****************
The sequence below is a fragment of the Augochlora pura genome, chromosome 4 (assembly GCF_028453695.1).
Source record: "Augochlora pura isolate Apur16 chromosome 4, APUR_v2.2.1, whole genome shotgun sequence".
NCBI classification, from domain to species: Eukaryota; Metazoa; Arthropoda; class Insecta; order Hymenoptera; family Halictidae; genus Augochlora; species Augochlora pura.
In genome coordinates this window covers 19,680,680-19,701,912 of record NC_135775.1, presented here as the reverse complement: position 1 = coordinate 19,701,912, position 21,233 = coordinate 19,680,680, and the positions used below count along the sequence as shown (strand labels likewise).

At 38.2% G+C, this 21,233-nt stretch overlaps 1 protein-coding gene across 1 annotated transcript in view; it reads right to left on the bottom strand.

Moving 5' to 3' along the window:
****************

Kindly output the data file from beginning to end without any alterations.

The sequence below is a fragment of the Augochlora pura genome, chromosome 4 (assembly GCF_028453695.1).
Source record: "Augochlora pura isolate Apur16 chromosome 4, APUR_v2.2.1, whole genome shotgun sequence".
NCBI classification, from domain to species: Eukaryota; Metazoa; Arthropoda; class Insecta; order Hymenoptera; family Halictidae; genus Augochlora; species Augochlora pura.
In genome coordinates this window covers 19,680,680-19,701,912 of record NC_135775.1, presented here as the reverse complement: position 1 = coordinate 19,701,912, position 21,233 = coordinate 19,680,680, and the positions used below count along the sequence as shown (strand labels likewise).

At 38.2% G+C, this 21,233-nt stretch overlaps 1 protein-coding gene across 1 annotated transcript in view; it reads right to left on the bottom strand.

Moving 5' to 3' along the window: